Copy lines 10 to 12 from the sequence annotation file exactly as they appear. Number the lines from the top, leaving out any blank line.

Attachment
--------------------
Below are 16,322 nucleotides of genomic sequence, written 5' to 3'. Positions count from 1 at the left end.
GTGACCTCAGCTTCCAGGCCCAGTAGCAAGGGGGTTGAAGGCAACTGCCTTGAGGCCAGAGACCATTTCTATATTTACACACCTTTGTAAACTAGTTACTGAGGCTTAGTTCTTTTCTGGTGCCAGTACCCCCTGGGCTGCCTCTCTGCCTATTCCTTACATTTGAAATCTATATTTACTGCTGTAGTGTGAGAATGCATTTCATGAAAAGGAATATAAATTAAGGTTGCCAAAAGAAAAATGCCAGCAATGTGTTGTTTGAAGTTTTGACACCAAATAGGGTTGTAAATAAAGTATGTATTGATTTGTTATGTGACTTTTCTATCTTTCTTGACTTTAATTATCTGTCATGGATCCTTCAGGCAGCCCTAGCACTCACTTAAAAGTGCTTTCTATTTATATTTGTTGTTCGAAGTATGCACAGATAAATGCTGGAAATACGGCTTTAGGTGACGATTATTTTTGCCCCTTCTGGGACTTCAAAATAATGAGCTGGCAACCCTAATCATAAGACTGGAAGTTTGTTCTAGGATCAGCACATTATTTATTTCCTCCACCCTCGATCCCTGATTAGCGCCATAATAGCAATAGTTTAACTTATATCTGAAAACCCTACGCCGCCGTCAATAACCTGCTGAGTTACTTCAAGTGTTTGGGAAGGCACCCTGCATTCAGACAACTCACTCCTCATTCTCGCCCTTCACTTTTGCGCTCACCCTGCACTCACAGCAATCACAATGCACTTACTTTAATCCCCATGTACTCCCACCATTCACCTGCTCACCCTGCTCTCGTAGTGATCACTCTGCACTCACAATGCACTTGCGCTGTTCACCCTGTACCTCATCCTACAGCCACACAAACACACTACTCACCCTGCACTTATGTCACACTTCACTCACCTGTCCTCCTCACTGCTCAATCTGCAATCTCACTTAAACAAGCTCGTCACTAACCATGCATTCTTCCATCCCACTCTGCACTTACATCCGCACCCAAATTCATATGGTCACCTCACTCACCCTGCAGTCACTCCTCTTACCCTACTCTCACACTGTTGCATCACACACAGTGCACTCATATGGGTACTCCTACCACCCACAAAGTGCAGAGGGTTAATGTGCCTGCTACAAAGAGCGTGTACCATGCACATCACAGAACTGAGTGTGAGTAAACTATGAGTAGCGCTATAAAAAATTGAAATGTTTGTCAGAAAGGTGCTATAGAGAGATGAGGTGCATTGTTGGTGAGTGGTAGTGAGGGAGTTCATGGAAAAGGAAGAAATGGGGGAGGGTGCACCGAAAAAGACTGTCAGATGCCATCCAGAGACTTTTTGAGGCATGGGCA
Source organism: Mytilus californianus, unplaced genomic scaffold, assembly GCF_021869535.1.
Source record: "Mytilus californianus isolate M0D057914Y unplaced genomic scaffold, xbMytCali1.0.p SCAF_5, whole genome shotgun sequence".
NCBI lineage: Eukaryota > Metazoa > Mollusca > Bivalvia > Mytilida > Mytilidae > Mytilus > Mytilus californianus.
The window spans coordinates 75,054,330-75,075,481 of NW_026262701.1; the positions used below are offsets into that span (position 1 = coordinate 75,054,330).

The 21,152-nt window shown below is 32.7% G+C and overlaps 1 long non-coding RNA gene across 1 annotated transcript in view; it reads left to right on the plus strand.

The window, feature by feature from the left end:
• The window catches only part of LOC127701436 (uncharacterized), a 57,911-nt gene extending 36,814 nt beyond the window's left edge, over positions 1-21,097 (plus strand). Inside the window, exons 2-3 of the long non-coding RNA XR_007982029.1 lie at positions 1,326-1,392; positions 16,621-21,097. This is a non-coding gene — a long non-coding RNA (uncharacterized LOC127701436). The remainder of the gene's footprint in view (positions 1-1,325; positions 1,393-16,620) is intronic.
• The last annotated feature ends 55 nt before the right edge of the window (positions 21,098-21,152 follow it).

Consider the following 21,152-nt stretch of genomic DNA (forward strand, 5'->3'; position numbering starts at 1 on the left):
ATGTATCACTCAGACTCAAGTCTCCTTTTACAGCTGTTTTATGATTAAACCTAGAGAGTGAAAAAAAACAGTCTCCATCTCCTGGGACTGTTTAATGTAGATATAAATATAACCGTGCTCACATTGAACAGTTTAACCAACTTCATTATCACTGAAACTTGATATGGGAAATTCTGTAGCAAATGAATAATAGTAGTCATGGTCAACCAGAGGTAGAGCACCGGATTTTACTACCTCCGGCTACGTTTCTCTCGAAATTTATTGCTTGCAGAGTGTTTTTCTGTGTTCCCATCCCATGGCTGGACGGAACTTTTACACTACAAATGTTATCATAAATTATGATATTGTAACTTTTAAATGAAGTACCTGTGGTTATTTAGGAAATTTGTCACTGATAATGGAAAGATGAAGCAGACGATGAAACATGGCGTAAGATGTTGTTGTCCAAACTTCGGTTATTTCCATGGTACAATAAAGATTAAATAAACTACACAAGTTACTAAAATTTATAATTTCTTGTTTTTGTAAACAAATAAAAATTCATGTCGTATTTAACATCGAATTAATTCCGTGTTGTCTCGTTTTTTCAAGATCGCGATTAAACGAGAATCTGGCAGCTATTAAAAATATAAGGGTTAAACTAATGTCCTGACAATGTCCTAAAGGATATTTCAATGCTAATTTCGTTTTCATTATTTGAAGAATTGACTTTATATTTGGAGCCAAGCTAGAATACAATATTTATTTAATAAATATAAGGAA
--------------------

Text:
• The last annotated feature ends 55 nt before the right edge of the window (positions 21,098-21,152 follow it).

Consider the following 21,152-nt stretch of genomic DNA (forward strand, 5'->3'; position numbering starts at 1 on the left):
ATGTATCACTCAGACTCAAGTCTCCTTTTACAGCTGTTTTATGATTAAACCTAGAGAGTGAAAAAAAACAGTCTCCATCTCCTGGGACTGTTTAATGTAGATATAAATATAACCGTGCTCACATTGAACAGTTTAACCAACTTCATTATCACTGAAACTTGATATGGGAAATTCTGTAGCAAATGAATAATAGTAGTCATGGTCAACCAGAGGTAGAGCACCGGATTTTACTACCTCCGGCTACGTTTCTCTCGAAATTTATTGCTTGCAGAGTGTTTTTCTGTGTTCCCATCCCATGGCTGGACGGAACTTTTACACTACAAATGTTATCATAAATTATGATATTGTAACTTTTAAATGAAGTACCTGTGGTTATTTAGGAAATTTGTCACTGATAATGGAAAGATGAAGCAGACGATGAAACATGGCGTAAGATGTTGTTGTCCAAACTTCGGTTATTTCCATGGTACAATAAAGATTAAATAAACTACACAAGTTACTAAAATTTATAATTTCTTGTTTTTGTAAACAAATAAAAATTCATGTCGTATTTAACATCGAATTAATTCCGTGTTGTCTCGTTTTTTCAAGATCGCGATTAAACGAGAATCTGGCAGCTATTAAAAATATAAGGGTTAAACTAATGTCCTGACAATGTCCTAAAGGATATTTCAATGCTAATTTCGTTTTCATTATTTGAAGAATTGACTTTATATTTGGAGCCAAGCTAGAATACAATATTTATTTAATAAATATAAGGAA